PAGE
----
But, I want to offer another view. I think that at our core, each of us fundamentally is seeking self-expression of our spirit and of our personality. Whatever we are doing, we want to express who we are.
This is true whether we are the seller or salesperson, or if we are the buyer.
And when you as an entrepreneur do that — dare to boldly express who you are through selling — you stand out to the best and most perfect clients for you . . . clients who are necessarily different from who are perfect for someone else.
Like a magnet, they cannot help but — they are compelled, as it were — be drawn to you.
But, back to our example of Blake and the creation of his TOMS shoes.
So, Blake took the Argentine shoe model, redesigned it, and decided that for every pair of shoes sold, another pair would be donated to children in third world countries who do not have shoes.
This was brilliant.
His entrepreneurial spirit coupled with a desire to express his personality through giving in this specific way resonated with his ideal clients, and they came in throngs.
At the time of Ben’s article (About this time last year — July 2008, to be exact — so the number is surely substantially higher by now), Blake has sold over 200,000 shoes since 2006 and has given away the same.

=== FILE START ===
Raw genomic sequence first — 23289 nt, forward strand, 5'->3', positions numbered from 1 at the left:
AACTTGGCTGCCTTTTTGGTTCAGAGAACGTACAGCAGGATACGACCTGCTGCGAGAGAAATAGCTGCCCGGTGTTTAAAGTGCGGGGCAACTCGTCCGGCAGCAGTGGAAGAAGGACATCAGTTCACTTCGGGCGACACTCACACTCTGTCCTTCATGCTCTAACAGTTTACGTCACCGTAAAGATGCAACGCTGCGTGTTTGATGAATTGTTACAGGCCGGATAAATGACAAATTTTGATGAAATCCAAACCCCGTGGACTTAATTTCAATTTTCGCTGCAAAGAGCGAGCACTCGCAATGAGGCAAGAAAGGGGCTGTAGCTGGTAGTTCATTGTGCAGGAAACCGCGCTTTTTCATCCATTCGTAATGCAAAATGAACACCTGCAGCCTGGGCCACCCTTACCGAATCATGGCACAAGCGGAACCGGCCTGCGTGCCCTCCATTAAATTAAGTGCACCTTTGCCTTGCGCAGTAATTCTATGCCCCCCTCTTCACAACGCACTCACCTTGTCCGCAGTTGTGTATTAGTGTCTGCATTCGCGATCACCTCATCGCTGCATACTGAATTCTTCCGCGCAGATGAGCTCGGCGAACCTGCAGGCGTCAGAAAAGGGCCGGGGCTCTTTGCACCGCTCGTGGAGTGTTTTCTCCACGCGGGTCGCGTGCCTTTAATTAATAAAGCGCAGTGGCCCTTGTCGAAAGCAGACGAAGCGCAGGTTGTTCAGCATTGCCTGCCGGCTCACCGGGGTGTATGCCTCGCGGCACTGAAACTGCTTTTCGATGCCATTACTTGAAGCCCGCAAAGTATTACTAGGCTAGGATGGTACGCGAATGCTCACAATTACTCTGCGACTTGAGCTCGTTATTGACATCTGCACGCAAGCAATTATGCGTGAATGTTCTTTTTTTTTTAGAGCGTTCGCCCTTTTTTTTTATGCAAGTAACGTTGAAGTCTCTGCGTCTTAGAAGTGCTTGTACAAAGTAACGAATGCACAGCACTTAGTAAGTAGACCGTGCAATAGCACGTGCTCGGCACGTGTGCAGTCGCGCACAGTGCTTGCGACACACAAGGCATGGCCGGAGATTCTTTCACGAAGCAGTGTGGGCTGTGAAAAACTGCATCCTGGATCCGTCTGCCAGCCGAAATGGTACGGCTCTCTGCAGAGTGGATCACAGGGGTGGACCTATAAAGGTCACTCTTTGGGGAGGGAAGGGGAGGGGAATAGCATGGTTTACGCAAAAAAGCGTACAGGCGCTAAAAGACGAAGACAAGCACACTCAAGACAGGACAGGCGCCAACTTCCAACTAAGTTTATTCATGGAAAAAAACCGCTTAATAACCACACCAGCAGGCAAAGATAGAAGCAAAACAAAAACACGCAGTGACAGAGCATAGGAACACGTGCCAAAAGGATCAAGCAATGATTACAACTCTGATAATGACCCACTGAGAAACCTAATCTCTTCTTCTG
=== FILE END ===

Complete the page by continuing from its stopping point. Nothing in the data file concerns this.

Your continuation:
(Incidentally, another brilliant marketing component that he employed was the concept of customer interactivity. His well-crafted strategy allowed people who resonated with his cause to also express their own personality and spirit. They were able to ride on Blake’s enthusiastic coat tails and, by purchasing TOMS shoes, to participate in his philanthropy. People LOVE contributing to something bigger than they are, and in this case, it didn’t cost them any more to do so. Another key takeaway here is that buyers express their own identity through what they buy and through the charities they choose to give to. Blake’s TOMS shoes offers buyers a powerful outlet for this expression.)
How might you follow Blake’s TOMS shoes example to stand out from the “sea of shoes” in your industry?
Are your proverbial wheels turning in your brain about how you can creatively imitate Blake’s story to create your own?
In the real estate market, many donate time, money and resources to Habitat for Humanity. This is an amazing charity that does great work.
The challenge is that this charity may not reflect your personality or assist you in standing out so that your ideal clients can recognize you in the crowd of competition.
I think the first step is really getting clear on what turns your crank. What drives you and excites you?
What is your personality, and how can you make that prominent in your marketing to magnetically attract your perfect clients?
I know I’ve only scratched the surface of this discussion. I welcome your thoughts and comments, as together we both expand and hone into what it means to be totally and completely ourselves in our business and our marketing in order to attract and magnetize to us our ideal clients.